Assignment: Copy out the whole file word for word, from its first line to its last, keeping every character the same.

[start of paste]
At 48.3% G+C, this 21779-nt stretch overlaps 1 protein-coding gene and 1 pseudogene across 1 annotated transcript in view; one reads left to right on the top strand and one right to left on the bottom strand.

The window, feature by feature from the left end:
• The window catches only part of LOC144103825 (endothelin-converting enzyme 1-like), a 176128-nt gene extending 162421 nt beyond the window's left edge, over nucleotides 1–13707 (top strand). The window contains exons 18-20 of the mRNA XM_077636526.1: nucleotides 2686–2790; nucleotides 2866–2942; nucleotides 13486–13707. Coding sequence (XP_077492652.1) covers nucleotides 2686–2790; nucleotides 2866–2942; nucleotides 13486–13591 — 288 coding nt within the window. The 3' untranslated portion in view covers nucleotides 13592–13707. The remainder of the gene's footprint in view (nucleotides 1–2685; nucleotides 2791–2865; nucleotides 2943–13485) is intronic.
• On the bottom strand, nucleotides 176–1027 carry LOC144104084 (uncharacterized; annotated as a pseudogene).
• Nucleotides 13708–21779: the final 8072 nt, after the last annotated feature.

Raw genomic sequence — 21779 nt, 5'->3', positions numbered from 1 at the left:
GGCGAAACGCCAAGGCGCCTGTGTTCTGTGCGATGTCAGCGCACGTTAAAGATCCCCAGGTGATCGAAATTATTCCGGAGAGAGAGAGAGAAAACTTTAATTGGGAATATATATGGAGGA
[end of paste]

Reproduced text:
At 48.3% G+C, this 21779-nt stretch overlaps 1 protein-coding gene and 1 pseudogene across 1 annotated transcript in view; one reads left to right on the top strand and one right to left on the bottom strand.

The window, feature by feature from the left end:
• The window catches only part of LOC144103825 (endothelin-converting enzyme 1-like), a 176128-nt gene extending 162421 nt beyond the window's left edge, over nucleotides 1–13707 (top strand). The window contains exons 18-20 of the mRNA XM_077636526.1: nucleotides 2686–2790; nucleotides 2866–2942; nucleotides 13486–13707. Coding sequence (XP_077492652.1) covers nucleotides 2686–2790; nucleotides 2866–2942; nucleotides 13486–13591 — 288 coding nt within the window. The 3' untranslated portion in view covers nucleotides 13592–13707. The remainder of the gene's footprint in view (nucleotides 1–2685; nucleotides 2791–2865; nucleotides 2943–13485) is intronic.
• On the bottom strand, nucleotides 176–1027 carry LOC144104084 (uncharacterized; annotated as a pseudogene).
• Nucleotides 13708–21779: the final 8072 nt, after the last annotated feature.

Raw genomic sequence — 21779 nt, 5'->3', positions numbered from 1 at the left:
GGCGAAACGCCAAGGCGCCTGTGTTCTGTGCGATGTCAGCGCACGTTAAAGATCCCCAGGTGATCGAAATTATTCCGGAGAGAGAGAGAGAAAACTTTAATTGGGAATATATATGGAGGA